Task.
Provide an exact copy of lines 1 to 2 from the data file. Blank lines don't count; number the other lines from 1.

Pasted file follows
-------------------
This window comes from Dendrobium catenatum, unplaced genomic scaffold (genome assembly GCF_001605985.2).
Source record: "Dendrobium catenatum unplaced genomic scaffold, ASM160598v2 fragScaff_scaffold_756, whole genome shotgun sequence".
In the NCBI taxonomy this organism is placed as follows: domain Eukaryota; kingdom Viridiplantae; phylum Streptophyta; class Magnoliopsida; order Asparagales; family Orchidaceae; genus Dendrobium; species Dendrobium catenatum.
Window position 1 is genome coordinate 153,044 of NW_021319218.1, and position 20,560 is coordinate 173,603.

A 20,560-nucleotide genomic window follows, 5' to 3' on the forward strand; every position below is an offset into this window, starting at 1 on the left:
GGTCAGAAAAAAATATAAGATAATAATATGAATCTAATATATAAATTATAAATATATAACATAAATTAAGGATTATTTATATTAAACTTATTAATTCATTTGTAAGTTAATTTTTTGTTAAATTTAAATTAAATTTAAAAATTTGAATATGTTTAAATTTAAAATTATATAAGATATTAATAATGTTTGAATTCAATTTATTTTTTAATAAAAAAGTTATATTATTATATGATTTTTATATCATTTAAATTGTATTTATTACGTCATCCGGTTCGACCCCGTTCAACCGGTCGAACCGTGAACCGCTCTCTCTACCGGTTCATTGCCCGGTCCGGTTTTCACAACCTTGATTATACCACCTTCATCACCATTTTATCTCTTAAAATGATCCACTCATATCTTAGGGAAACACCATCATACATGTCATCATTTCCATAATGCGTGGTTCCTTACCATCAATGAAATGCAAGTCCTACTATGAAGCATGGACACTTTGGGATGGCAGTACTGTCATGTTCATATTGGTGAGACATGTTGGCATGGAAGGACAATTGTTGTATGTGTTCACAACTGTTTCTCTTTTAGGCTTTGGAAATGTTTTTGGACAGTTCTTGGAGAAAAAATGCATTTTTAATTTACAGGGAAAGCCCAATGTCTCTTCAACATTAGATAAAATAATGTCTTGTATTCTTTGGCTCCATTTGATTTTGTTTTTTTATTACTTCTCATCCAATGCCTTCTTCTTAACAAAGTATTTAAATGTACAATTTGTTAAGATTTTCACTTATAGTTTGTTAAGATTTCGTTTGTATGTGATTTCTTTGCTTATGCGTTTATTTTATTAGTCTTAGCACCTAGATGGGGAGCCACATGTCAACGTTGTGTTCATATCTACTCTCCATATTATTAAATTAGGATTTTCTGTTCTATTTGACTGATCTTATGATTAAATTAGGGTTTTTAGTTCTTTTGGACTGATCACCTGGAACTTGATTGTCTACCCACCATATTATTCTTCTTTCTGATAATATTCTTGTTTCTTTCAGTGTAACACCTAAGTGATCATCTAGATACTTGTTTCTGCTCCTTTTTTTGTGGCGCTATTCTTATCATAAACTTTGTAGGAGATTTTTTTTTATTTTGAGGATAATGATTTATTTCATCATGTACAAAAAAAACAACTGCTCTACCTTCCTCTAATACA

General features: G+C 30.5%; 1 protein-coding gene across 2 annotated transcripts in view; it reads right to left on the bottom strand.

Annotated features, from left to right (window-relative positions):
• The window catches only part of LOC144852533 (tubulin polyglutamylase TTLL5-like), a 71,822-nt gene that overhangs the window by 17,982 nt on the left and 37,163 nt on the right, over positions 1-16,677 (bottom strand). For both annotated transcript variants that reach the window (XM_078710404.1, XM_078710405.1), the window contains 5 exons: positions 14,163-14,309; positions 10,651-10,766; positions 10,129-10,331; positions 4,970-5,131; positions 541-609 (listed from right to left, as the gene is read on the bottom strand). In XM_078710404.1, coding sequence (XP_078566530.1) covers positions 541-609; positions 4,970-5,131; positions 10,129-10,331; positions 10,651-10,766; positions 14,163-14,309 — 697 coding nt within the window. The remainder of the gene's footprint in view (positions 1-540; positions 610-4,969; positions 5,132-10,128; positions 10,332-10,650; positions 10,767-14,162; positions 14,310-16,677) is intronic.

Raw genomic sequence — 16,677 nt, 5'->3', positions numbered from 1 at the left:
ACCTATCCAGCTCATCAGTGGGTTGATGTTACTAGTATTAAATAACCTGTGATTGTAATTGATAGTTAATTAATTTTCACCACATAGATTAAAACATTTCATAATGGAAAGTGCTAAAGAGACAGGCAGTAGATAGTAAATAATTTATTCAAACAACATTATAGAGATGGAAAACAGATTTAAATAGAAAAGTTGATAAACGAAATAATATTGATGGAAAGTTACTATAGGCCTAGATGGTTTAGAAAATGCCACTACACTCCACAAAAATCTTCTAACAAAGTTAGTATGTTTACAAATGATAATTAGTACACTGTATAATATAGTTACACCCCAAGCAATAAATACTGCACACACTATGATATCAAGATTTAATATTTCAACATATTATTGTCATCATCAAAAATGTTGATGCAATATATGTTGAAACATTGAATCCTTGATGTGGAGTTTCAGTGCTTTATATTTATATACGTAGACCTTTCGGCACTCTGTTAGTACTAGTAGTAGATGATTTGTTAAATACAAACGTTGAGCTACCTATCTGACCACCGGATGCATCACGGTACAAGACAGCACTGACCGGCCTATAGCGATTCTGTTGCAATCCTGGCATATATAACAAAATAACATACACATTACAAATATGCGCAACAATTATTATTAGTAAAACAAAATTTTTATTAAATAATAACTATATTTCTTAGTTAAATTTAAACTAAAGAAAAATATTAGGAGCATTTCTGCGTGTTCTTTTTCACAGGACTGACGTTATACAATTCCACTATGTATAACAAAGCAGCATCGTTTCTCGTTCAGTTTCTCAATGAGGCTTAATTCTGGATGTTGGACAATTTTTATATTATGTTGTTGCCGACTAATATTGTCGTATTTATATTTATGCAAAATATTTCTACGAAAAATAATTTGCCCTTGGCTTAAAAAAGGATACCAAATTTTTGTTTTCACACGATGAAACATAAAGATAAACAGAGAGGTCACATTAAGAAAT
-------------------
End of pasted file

This window comes from Dendrobium catenatum, unplaced genomic scaffold (genome assembly GCF_001605985.2).
Source record: "Dendrobium catenatum unplaced genomic scaffold, ASM160598v2 fragScaff_scaffold_756, whole genome shotgun sequence".